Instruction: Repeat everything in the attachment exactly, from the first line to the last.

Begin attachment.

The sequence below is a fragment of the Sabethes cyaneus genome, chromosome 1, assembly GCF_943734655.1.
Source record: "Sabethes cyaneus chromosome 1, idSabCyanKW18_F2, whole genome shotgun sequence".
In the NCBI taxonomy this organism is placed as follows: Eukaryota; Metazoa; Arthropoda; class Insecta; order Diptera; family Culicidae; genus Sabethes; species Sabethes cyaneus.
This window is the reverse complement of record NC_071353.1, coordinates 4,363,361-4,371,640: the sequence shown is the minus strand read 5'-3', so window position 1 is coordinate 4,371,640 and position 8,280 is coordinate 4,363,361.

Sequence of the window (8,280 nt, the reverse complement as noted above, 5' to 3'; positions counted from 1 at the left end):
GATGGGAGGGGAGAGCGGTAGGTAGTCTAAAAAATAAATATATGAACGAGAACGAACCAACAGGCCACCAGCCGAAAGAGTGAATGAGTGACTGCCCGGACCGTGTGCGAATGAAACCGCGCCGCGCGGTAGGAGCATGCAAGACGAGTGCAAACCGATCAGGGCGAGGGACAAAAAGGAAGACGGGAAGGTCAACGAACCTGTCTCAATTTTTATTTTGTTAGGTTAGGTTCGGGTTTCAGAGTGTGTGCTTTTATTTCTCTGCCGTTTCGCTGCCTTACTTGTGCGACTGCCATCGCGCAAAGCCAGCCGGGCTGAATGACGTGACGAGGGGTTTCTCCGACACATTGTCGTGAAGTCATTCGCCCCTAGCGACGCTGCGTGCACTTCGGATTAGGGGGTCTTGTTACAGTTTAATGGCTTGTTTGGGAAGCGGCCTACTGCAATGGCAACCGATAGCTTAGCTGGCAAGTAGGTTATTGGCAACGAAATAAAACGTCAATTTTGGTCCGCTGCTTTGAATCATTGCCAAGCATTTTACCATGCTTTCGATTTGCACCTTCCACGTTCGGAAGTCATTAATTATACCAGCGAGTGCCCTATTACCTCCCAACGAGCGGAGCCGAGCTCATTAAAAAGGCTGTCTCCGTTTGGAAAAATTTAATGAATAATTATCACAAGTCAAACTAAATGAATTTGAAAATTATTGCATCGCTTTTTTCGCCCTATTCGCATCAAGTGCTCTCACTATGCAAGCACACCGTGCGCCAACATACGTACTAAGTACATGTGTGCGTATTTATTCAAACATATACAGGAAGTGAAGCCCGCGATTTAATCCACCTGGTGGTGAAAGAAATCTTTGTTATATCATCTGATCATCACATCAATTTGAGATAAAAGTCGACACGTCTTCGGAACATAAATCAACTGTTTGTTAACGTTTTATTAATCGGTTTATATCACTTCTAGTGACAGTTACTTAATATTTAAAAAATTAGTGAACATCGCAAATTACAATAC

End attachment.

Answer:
The sequence below is a fragment of the Sabethes cyaneus genome, chromosome 1, assembly GCF_943734655.1.
Source record: "Sabethes cyaneus chromosome 1, idSabCyanKW18_F2, whole genome shotgun sequence".
In the NCBI taxonomy this organism is placed as follows: Eukaryota; Metazoa; Arthropoda; class Insecta; order Diptera; family Culicidae; genus Sabethes; species Sabethes cyaneus.
This window is the reverse complement of record NC_071353.1, coordinates 4,363,361-4,371,640: the sequence shown is the minus strand read 5'-3', so window position 1 is coordinate 4,371,640 and position 8,280 is coordinate 4,363,361.

Sequence of the window (8,280 nt, the reverse complement as noted above, 5' to 3'; positions counted from 1 at the left end):
GATGGGAGGGGAGAGCGGTAGGTAGTCTAAAAAATAAATATATGAACGAGAACGAACCAACAGGCCACCAGCCGAAAGAGTGAATGAGTGACTGCCCGGACCGTGTGCGAATGAAACCGCGCCGCGCGGTAGGAGCATGCAAGACGAGTGCAAACCGATCAGGGCGAGGGACAAAAAGGAAGACGGGAAGGTCAACGAACCTGTCTCAATTTTTATTTTGTTAGGTTAGGTTCGGGTTTCAGAGTGTGTGCTTTTATTTCTCTGCCGTTTCGCTGCCTTACTTGTGCGACTGCCATCGCGCAAAGCCAGCCGGGCTGAATGACGTGACGAGGGGTTTCTCCGACACATTGTCGTGAAGTCATTCGCCCCTAGCGACGCTGCGTGCACTTCGGATTAGGGGGTCTTGTTACAGTTTAATGGCTTGTTTGGGAAGCGGCCTACTGCAATGGCAACCGATAGCTTAGCTGGCAAGTAGGTTATTGGCAACGAAATAAAACGTCAATTTTGGTCCGCTGCTTTGAATCATTGCCAAGCATTTTACCATGCTTTCGATTTGCACCTTCCACGTTCGGAAGTCATTAATTATACCAGCGAGTGCCCTATTACCTCCCAACGAGCGGAGCCGAGCTCATTAAAAAGGCTGTCTCCGTTTGGAAAAATTTAATGAATAATTATCACAAGTCAAACTAAATGAATTTGAAAATTATTGCATCGCTTTTTTCGCCCTATTCGCATCAAGTGCTCTCACTATGCAAGCACACCGTGCGCCAACATACGTACTAAGTACATGTGTGCGTATTTATTCAAACATATACAGGAAGTGAAGCCCGCGATTTAATCCACCTGGTGGTGAAAGAAATCTTTGTTATATCATCTGATCATCACATCAATTTGAGATAAAAGTCGACACGTCTTCGGAACATAAATCAACTGTTTGTTAACGTTTTATTAATCGGTTTATATCACTTCTAGTGACAGTTACTTAATATTTAAAAAATTAGTGAACATCGCAAATTACAATAC